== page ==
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Shamatha & Vipassana
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4/19/19 11:31 AM

Hi,

Hope everyone is well.

My question comes from two angles and a wish for some clarification if possible please. The first comes from reading Daniel's work and the second from my experience at a retreat in Thailand (which follows the Mahasi technique, albeit slightly adapted).

Reading through Daniel's work it seems implicit that before one engages in the practise of insight meditation, one should have at least gained access concentration.

"Until you gain access concentration, you ain't got squat. Thus, pick an object, practice well and often, attain access concentration ..." (MCTB, pg. 15)

"Having gained ... enough concentration to steady the mind, turn your attention to the bare truth of the sensation of this moment. This is called insight meditation ..." (MCTB, pg.19)

Whilst on retreat in Thaialnd at the initial interview I was asked if I had any previous meditation experience. I mentioned that I have a regular practice of concentration meditation. Much of what I've learnt in terms of Shamatha practice has come from listening to and reading the works of Trungpa and incorporating them into a daily practice. I was quickly informed that there method was not that of concentration practises, as it is "repressive" in nature. I was fully aware beforehand that there emphasis was solely on vipassana. It was mentioned that concentration was built up during the mindful prostration and walking meditations, and therefore all one needed to practise was Vipassana.

So my question really centres around the above:

1) is it necessary to have a separate concentration practise before engaging in insight meditation.

2) is it common that some teachers combine these two into one practice?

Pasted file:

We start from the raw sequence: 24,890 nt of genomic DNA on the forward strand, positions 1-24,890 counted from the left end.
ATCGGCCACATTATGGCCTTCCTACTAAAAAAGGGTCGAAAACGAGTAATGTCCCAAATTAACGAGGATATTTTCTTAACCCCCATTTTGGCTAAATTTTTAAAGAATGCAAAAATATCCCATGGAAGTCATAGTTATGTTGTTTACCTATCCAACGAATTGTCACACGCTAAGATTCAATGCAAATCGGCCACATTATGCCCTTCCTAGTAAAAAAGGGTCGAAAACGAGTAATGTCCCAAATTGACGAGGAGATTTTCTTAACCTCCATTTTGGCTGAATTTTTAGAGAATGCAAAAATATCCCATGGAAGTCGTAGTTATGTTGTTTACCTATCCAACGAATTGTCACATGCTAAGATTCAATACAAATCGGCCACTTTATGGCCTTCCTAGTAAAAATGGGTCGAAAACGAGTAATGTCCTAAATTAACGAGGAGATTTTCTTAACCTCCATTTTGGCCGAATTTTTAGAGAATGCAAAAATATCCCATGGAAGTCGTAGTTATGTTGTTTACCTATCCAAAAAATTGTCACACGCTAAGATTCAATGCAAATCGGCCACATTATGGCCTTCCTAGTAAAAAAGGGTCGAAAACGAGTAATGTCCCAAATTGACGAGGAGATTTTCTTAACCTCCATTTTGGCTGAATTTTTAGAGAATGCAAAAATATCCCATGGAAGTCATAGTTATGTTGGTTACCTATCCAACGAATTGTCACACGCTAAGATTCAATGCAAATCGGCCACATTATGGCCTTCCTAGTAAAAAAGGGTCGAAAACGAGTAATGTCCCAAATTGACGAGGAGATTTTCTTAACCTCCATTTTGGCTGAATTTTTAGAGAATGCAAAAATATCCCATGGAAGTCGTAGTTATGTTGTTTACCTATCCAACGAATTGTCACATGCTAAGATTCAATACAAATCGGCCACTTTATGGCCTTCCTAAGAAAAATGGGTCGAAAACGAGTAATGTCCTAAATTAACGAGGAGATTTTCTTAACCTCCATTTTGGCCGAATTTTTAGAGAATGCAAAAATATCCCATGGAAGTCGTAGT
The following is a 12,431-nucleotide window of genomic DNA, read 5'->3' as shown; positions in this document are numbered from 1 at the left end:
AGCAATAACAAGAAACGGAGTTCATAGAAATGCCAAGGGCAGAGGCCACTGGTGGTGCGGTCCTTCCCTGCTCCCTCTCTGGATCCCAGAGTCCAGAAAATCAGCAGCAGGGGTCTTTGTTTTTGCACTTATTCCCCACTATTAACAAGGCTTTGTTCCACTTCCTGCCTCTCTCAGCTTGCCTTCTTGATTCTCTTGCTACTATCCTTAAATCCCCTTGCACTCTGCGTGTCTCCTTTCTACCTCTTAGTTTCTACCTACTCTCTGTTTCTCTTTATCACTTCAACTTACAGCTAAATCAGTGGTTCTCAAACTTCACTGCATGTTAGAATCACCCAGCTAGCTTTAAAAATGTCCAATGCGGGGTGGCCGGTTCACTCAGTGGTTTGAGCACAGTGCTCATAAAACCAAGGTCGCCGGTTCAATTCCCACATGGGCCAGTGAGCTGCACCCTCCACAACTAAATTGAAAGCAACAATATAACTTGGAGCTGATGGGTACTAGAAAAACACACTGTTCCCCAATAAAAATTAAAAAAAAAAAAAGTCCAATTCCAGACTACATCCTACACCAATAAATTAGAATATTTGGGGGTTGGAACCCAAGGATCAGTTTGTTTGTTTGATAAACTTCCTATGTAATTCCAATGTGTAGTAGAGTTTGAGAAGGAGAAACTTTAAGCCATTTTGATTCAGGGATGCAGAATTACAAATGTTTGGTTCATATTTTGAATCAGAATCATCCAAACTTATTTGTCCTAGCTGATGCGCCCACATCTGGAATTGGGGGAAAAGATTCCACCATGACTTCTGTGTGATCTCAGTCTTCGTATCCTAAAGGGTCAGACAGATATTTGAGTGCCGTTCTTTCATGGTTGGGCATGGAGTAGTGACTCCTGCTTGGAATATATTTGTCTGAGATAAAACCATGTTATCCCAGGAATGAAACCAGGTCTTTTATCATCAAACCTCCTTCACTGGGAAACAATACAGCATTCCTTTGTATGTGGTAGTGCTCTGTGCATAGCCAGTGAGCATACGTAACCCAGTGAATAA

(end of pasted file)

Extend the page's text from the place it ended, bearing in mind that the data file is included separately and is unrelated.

3) and lastly, when one does achieve access concentration and proceed to insight meditation, would one still balance the two, say for example practising concentration in the morning and insight in the evening?

Regards,

JamesĀ 


RE: Shamatha & Vipassana
Answer
4/19/19 3:12 PM as a reply to James Tatham.
Yeah, if you read farther in the book, and hopefully are reading the second edition (MCTB2, www.mctb.org), you will notice that it talks about both vipassana-first and samatha-first approaches being reasonable, that they have some overlap, that one might develop the other sometimes, that access concentration needs to be carefully defined, and does.

Yes, some teachers are loathe to teach anything samatha-esque, and others are very into samatha, but definitions of samatha vary widely.

Access concentration: a ton of ways to define it, but specifically, what MCTB(2) means by it is that you can stay with your objects object after object but before interesting states have arisen. Say you can note second after second for some significant period of time without hindrances derailing your practice: count that as access concentration (and watch some people who put the bar much higher for "access concentration" roll their eyes in disgust), but that's really all you need for insight, sort of, and that sort of involves the topic of the stages of insight and how they correlate with the vipassana jhanas (watch some traditional sutta-head roll their eyes in disgust at that one also, but ignore them, as this stuff works, and you can note "eyes rolling", "eyes rolling", and have it all work out).

Practice well,

Daniel